Baptist Hospital emergency services at the hospital will cease on January 12

Published 1:25 pm Tuesday, December 13, 2016


Emergency Medical Services Will Cease January 12, 2017

Officials for the Orange Campus of Baptist Hospitals of Southeast Texas announced that effective January 12, 2017, all emergency services will be discontinued.  This action is required because the emergency services physician group staffing the Orange emergency room has terminated their agreement to provide services.  Declining patient demand, reductions in reimbursement, rising healthcare costs, the influx and presence of other free standing emergency room competitors and failure to expand Medicaid by the State of Texas were all cited as reasons for discontinuing services.  Local residents will continue to have access to emergency services provided by the area’s two remaining free standing emergency centers.

The Orange Campus will continue to provide high-quality outpatient Laboratory Services and state-of-the-art Imaging Services such as EKG/EEG, CT Scans, MRI, an Outpatient Infusion Clinic, Pharmacy and a Sleep Center.

“Like many other community hospitals across the country, the Orange Hospital has been challenged with decreasing insurer reimbursements, declining local demand, and increasing underinsured/uninsured populations,” stated David Parmer, the hospital’s Chief Executive Officer. “We have worked diligently to insure that Orange County residents have had top-quality emergency medical services to support the community’s most vital needs.  However, with the notification that the emergency services provider would not renew their contract, this very difficult decision had to be made.”

The Orange Campus, like other community hospitals, has long relied on subsidies to facilities serving areas with high numbers of Medicaid patients and uninsured. However, those subsidies have been significantly reduced since the enactment of the Affordable Care Act. At the time of the bill’s passage, health officials assumed that millions of uninsured Americans would gain coverage through the new law, but that has not been the case.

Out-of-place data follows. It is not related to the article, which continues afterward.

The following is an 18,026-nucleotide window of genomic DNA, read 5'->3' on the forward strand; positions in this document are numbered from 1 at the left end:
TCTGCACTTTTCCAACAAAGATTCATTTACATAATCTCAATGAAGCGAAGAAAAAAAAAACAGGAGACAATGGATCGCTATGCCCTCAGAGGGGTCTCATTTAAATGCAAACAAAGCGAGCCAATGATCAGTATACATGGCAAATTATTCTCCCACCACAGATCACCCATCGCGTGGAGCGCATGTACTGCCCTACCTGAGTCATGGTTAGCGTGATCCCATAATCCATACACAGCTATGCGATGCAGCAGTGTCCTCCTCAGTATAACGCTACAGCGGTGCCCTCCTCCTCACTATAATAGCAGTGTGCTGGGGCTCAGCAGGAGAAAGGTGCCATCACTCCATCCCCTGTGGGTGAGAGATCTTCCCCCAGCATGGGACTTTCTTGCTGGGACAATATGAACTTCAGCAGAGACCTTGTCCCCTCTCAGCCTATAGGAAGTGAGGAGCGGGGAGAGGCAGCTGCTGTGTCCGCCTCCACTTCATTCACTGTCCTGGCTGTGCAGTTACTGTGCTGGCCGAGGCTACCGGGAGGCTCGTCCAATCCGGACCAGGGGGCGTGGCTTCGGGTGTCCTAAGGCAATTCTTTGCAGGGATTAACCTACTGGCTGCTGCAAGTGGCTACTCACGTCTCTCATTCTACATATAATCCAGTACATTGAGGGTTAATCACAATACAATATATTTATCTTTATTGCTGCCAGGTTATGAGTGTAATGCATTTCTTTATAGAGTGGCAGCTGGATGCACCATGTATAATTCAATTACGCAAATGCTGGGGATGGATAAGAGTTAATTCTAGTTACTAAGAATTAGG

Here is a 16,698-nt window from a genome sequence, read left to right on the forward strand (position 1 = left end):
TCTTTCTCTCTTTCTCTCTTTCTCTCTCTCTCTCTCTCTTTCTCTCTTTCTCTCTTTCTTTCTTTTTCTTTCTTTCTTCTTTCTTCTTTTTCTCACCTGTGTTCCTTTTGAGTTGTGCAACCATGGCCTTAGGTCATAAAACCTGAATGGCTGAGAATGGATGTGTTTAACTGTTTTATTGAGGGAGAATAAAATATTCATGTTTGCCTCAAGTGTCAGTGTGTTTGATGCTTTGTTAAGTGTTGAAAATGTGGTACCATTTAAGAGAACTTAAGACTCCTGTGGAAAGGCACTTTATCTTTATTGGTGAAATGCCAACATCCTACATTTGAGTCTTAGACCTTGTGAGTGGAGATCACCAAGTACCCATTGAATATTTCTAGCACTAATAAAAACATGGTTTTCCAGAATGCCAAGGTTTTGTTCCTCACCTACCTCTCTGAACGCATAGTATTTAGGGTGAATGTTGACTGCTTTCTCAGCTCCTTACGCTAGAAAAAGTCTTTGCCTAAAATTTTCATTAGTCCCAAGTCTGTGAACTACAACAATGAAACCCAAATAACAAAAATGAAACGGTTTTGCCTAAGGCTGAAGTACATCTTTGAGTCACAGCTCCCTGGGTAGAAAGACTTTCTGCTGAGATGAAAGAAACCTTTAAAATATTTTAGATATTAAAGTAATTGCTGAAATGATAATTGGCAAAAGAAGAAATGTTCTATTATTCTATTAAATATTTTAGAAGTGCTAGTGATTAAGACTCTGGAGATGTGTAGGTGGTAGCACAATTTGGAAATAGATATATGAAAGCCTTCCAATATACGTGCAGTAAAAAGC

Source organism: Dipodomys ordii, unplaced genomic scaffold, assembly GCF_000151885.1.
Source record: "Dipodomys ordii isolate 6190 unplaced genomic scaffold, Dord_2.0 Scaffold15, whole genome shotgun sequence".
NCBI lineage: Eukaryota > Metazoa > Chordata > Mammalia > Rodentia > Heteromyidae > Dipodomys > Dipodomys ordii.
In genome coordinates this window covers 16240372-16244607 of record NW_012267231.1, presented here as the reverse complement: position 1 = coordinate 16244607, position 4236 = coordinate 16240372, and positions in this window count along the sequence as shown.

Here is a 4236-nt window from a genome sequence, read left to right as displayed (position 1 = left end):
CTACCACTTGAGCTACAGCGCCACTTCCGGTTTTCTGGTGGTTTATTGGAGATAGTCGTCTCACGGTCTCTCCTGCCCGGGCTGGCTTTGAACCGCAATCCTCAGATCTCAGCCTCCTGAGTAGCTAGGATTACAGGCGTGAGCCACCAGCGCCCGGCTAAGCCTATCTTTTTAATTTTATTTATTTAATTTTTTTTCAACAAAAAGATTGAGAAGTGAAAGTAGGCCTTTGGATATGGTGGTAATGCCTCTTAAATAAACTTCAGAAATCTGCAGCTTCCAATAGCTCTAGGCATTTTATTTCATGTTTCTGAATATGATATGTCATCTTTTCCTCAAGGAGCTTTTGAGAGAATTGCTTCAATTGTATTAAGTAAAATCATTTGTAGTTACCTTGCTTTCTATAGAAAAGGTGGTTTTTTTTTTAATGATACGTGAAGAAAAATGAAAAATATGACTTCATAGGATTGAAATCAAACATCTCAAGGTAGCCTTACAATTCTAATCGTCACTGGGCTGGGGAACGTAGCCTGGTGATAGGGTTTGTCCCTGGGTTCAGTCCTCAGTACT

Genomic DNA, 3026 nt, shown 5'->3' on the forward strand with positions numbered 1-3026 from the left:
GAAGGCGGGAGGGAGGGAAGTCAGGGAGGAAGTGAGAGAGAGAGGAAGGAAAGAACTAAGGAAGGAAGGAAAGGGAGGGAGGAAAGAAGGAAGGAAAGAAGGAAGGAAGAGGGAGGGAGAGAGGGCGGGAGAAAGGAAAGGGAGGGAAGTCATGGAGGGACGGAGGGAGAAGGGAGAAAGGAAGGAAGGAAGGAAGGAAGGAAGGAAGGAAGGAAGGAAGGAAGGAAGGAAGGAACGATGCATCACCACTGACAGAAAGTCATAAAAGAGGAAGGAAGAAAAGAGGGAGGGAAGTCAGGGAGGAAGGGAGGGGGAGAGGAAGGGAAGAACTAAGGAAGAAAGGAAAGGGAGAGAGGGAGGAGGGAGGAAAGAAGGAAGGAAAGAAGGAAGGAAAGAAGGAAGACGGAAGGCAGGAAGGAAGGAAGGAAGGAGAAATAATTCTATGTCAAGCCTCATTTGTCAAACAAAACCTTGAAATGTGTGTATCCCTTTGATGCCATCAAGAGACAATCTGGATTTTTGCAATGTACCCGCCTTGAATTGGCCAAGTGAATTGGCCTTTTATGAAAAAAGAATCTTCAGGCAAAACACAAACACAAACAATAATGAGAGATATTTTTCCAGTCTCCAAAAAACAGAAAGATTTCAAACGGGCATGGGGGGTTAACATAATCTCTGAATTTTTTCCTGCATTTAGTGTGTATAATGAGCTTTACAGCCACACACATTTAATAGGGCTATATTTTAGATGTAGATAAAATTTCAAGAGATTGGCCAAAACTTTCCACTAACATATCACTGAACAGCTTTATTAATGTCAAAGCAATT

Chief Human Resource Officer, Jerry Kersey, reports that eighteen (18) of the hospital’s employees will be affected by the change in service offerings at the Orange Campus. “Our goal is to transition many of these employees to our Beaumont facility,” said Kersey.

Factors cited in the restructuring decision:

Termination of contract by the emergency services physician provider

Years of financial loss

Declining Medicare and Medicaid rates

Declines in patient volumes/demand

Lack of Medicaid expansion in the State of Texas

Unable to qualify as a Rural Health Hospital or a Critical Access Hospital which would result in receiving funding at a higher level

Migration of patients from inpatient settings to outpatient free standing facilities

Loss of State Disproportionate Share Funds (DSH)

Influx of free-standing emergency centers in Orange County

“These decisions are never easy. We made a significant investment in quality personnel, physicians and equipment at our Orange facility. But, ultimately, this was not a sustainable situation because it drains critically needed financial resources from our hospital system,” said Parmer. “Orange area residents will still have access to the highest quality outpatient healthcare services still being offered at the Orange Campus.